## Stream: new members

### Topic: How to destructure fin using pattern matching?

#### Marko Grdinić (Oct 18 2019 at 12:51):

-- def nat.foldl.fin {α : Type} (n' : nat) : ∀ (n : fin n') (s : α) (f : fin n' → α → α), α
--     | 0 s f := s
--     | (n+1) s f := f n (nat.foldl.fin n s f)

def nat.foldl {α : Type} : ∀ (n : nat) (s : α) (f : nat → α → α), α
| 0 s f := s
| (n+1) s f := f n (nat.foldl n s f)

def array.map_foldl {α β : Type} {n : nat} (a : array n α) (f : α → β → α × β) (s : β) : array n α × β :=
n.foldl (a, s) (fun (i : fin n) ⟨ a , s ⟩,
let (el, s) := f (a.read i) s in
(a.write i el, s)
)


I am trying to make a little helper for array and it requires fins rather than nat in order to ensure bounds checking. But fin uses anonymous constructors and I am not sure how to destructure it in patterns nor how to construct it normally. How should I do this?

#### Marko Grdinić (Oct 18 2019 at 12:53):

As an aside, does Lean have any special syntax for monadic computations like Haskell or Idris for example?

#### Anne Baanen (Oct 18 2019 at 12:54):

There is do notation, described here: https://leanprover.github.io/programming_in_lean/#07_Monads.html

#### Anne Baanen (Oct 18 2019 at 13:01):

Pointy brackets ⟨_, _, _, ...⟩ work for con-/destructing any structure:

def nat.foldl.fin {α : Type} (n' : nat) : ∀ (n : fin n') (s : α) (f : fin n' → α → α), α
| ⟨0, _⟩ s f := s
| ⟨n+1, lt⟩ s f := let n' : fin n' := ⟨n, sorry⟩ in f n' (nat.foldl.fin n' s f)


#### Marko Grdinić (Oct 18 2019 at 13:19):

def nat.foldl.fin {α : Type} (n' : nat) : ∀ (n : fin n') (s : α) (f : fin n' → α → α), α
| ⟨0, _⟩ s f := s
| ⟨n+1, lt⟩ s f := let n' : fin n' := ⟨n, buffer.lt_aux_1 lt ⟩ in f n' (nat.foldl.fin n' s f)


I've filled in that sorry. Interesting that when I write it like...

def nat.foldl.fin {α : Type} (n' : nat) : ∀ (n : fin n') (s : α) (f : fin n' → α → α), α
| ⟨0, _⟩ s f := s
| ⟨n+1, lt⟩ s f := have n' : fin n', from ⟨n, buffer.lt_aux_1 lt ⟩, f n' (nat.foldl.fin n' s f)


It runs into issues with termination checking. Why is that?

#### Johan Commelin (Oct 18 2019 at 13:22):

I guess the trouble is that fin is not an inductive type... but maybe there are ways to deal with that.

#### Rob Lewis (Oct 18 2019 at 13:24):

No, the problem is that using have hides the definitional content of n'. If you do that, n' is just an arbitrary term of type fin n', and Lean can't confirm that it's structurally smaller than <n+1, lt>.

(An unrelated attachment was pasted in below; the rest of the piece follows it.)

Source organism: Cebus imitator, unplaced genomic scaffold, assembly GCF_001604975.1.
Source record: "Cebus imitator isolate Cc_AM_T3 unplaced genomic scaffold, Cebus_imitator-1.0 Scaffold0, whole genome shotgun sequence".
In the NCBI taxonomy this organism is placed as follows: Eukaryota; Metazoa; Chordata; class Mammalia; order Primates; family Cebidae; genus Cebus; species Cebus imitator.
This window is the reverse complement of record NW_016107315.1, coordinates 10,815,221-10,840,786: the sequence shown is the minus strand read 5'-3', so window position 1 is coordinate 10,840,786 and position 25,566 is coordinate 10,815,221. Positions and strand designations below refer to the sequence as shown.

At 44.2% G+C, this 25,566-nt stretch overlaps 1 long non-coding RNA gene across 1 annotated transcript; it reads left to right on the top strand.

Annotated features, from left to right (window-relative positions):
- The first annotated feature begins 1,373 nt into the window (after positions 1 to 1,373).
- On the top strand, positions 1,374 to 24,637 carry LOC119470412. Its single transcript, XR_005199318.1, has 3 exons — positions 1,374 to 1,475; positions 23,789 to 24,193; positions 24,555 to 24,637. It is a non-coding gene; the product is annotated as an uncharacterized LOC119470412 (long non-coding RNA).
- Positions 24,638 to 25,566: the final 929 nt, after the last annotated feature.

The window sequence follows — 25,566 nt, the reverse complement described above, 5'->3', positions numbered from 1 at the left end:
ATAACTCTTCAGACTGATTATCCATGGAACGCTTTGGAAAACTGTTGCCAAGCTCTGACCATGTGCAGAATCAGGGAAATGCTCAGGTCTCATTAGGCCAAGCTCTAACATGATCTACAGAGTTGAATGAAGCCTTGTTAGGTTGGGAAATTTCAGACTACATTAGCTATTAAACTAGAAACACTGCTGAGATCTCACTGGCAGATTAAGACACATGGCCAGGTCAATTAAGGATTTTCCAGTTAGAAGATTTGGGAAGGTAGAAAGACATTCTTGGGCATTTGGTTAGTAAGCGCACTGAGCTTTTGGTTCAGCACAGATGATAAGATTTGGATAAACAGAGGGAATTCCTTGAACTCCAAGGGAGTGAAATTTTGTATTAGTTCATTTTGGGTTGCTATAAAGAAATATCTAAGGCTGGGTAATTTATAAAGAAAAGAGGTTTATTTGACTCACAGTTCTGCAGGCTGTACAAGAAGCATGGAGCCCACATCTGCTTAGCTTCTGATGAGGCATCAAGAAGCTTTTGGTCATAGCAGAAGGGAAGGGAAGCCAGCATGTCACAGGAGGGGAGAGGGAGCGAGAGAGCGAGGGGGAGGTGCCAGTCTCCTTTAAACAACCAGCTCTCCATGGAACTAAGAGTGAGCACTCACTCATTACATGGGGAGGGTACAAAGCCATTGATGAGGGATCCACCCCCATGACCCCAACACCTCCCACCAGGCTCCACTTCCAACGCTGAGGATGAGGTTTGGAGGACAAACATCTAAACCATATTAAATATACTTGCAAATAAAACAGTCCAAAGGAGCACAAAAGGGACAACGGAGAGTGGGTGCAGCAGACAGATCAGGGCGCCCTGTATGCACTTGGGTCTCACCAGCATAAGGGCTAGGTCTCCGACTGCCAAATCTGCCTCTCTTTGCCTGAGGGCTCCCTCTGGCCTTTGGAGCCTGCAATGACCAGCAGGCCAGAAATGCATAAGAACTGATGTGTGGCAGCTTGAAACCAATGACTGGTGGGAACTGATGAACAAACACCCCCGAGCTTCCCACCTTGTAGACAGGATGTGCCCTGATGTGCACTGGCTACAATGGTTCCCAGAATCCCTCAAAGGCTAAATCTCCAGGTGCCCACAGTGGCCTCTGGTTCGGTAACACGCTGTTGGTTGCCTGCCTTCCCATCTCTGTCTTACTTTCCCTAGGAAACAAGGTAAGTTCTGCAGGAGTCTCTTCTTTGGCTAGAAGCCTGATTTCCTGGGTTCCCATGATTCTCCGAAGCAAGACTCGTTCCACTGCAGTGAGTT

#### Rob Lewis (Oct 18 2019 at 13:25):

(Careful with duplicating the variable name n', by the way!)

#### Rob Lewis (Oct 18 2019 at 13:26):

In general, you should use have for propositions and let for data.

#### Marko Grdinić (Oct 18 2019 at 13:36):

I see.

(Careful with duplicating the variable name n', by the way!)

That reminds me, is Lean lazy like Haskell or strict like Idris? I remember running into unexpected issues when doing variable shadowing in Haskell.

#### Reid Barton (Oct 18 2019 at 13:46):

It's strict, and let is nonrecursive.

#### Marko Grdinić (Oct 18 2019 at 14:42):

def nat.foldl.fin_template {α : nat → Type} (n' : nat)
: ∀ (n : fin n') (s : α 0) (f : ∀ (n : fin n'), (α n.val) → α (n.val+1)), α n.val
| ⟨0, _⟩ s f := s
| ⟨n+1, lt⟩ s f := let n' : fin n' := ⟨n, buffer.lt_aux_1 lt ⟩ in f n' (nat.foldl.fin_template n' s f)

def nat.foldl.fin {α : nat → Type}
: ∀ (n : nat) (s : α 0) (f : ∀ (n : fin n), (α n.val) → α (n.val+1)), α n
| 0 s f := s
| (n+1) s f :=
let n' : fin (n+1) := ⟨ n, lt_add_one n ⟩ in
f n' (nat.foldl.fin_template (n+1) n' s f)

def array.map_foldl {α β χ : Type} {n : nat} (a : array n α) (f : α → β → χ × β) (s : β) : array n χ × β :=
@nat.foldl.fin (fun n, array n χ × β) n (array.nil, s)
(fun (i : fin n) ⟨ a' , s ⟩,
let (el, s) := f (a.read i) s in
(a'.push_back el, s)
)


Here is how I did the functions. I realized after doing the first version that the types weren't general enough for my use case so I redesigned them. This is coming along nicely. I've studied dependently typed programming and theorem proving seriously for the last 6 months, but this is the first time I am doing a project out of my own volition without some book or tutorial to guide me. I am still acclimating to Lean, but it is definitely nice to not be completely lost at what is going on. There were many such situations in the first few months while I was working in Coq and to a lesser extent, Agda.

Last updated: Dec 20 2023 at 11:08 UTC